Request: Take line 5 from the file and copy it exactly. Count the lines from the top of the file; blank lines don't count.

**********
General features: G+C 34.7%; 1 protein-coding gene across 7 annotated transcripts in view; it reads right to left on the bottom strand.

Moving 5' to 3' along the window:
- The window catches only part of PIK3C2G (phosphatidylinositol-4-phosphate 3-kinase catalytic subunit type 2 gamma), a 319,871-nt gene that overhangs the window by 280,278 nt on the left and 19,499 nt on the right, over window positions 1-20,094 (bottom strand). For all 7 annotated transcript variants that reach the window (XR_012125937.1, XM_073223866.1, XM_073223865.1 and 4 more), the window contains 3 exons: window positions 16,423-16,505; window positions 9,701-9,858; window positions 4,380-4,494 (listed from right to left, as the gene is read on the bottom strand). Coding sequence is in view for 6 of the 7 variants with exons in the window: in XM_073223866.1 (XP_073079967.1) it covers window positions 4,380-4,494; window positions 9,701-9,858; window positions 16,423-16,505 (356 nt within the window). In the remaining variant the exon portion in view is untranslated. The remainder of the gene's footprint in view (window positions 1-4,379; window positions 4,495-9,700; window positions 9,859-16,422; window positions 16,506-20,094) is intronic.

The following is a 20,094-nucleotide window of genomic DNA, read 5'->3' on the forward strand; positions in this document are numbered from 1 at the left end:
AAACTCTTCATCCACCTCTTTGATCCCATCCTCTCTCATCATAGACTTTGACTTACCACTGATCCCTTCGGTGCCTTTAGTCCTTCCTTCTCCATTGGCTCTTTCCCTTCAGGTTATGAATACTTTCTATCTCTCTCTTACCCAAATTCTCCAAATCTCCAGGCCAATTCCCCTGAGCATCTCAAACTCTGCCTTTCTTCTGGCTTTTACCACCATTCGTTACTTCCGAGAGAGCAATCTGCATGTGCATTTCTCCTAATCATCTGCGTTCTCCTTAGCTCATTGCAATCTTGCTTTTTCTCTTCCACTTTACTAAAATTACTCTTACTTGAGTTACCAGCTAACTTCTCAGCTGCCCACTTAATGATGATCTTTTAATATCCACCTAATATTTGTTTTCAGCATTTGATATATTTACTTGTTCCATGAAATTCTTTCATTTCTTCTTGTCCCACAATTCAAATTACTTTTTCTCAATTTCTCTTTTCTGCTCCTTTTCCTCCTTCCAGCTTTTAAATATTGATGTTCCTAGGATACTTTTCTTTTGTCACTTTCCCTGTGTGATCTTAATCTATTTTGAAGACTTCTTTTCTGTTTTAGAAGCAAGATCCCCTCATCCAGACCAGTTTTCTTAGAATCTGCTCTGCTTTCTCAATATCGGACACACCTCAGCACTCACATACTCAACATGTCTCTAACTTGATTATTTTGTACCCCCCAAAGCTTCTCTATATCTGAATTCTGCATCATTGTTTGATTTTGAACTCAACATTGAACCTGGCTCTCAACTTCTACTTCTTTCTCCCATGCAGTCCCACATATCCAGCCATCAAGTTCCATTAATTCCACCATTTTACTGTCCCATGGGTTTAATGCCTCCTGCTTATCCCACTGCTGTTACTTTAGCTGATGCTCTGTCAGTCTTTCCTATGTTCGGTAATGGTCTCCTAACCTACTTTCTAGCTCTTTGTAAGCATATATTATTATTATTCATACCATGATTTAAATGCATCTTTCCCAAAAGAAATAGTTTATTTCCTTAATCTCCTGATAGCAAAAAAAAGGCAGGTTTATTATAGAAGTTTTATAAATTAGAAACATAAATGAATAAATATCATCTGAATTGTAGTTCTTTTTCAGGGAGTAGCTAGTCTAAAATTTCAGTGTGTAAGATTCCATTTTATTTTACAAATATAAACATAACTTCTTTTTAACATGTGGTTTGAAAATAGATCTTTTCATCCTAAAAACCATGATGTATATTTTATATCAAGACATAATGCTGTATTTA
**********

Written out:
AAACTCTTCATCCACCTCTTTGATCCCATCCTCTCTCATCATAGACTTTGACTTACCACTGATCCCTTCGGTGCCTTTAGTCCTTCCTTCTCCATTGGCTCTTTCCCTTCAGGTTATGAATACTTTCTATCTCTCTCTTACCCAAATTCTCCAAATCTCCAGGCCAATTCCCCTGAGCATCTCAAACTCTGCCTTTCTTCTGGCTTTTACCACCATTCGTTACTTCCGAGAGAGCAATCTGCATGTGCATTTCTCCTAATCATCTGCGTTCTCCTTAGCTCATTGCAATCTTGCTTTTTCTCTTCCACTTTACTAAAATTACTCTTACTTGAGTTACCAGCTAACTTCTCAGCTGCCCACTTAATGATGATCTTTTAATATCCACCTAATATTTGTTTTCAGCATTTGATATATTTACTTGTTCCATGAAATTCTTTCATTTCTTCTTGTCCCACAATTCAAATTACTTTTTCTCAATTTCTCTTTTCTGCTCCTTTTCCTCCTTCCAGCTTTTAAATATTGATGTTCCTAGGATACTTTTCTTTTGTCACTTTCCCTGTGTGATCTTAATCTATTTTGAAGACTTCTTTTCTGTTTTAGAAGCAAGATCCCCTCATCCAGACCAGTTTTCTTAGAATCTGCTCTGCTTTCTCAATATCGGACACACCTCAGCACTCACATACTCAACATGTCTCTAACTTGATTATTTTGTACCCCCCAAAGCTTCTCTATATCTGAATTCTGCATCATTGTTTGATTTTGAACTCAACATTGAACCTGGCTCTCAACTTCTACTTCTTTCTCCCATGCAGTCCCACATATCCAGCCATCAAGTTCCATTAATTCCACCATTTTACTGTCCCATGGGTTTAATGCCTCCTGCTTATCCCACTGCTGTTACTTTAGCTGATGCTCTGTCAGTCTTTCCTATGTTCGGTAATGGTCTCCTAACCTACTTTCTAGCTCTTTGTAAGCATATATTATTATTATTCATACCATGATTTAAATGCATCTTTCCCAAAAGAAATAGTTTATTTCCTTAATCTCCTGATAGCAAAAAAAAGGCAGGTTTATTATAGAAGTTTTATAAATTAGAAACATAAATGAATAAATATCATCTGAATTGTAGTTCTTTTTCAGGGAGTAGCTAGTCTAAAATTTCAGTGTGTAAGATTCCATTTTATTTTACAAATATAAACATAACTTCTTTTTAACATGTGGTTTGAAAATAGATCTTTTCATCCTAAAAACCATGATGTATATTTTATATCAAGACATAATGCTGTATTTA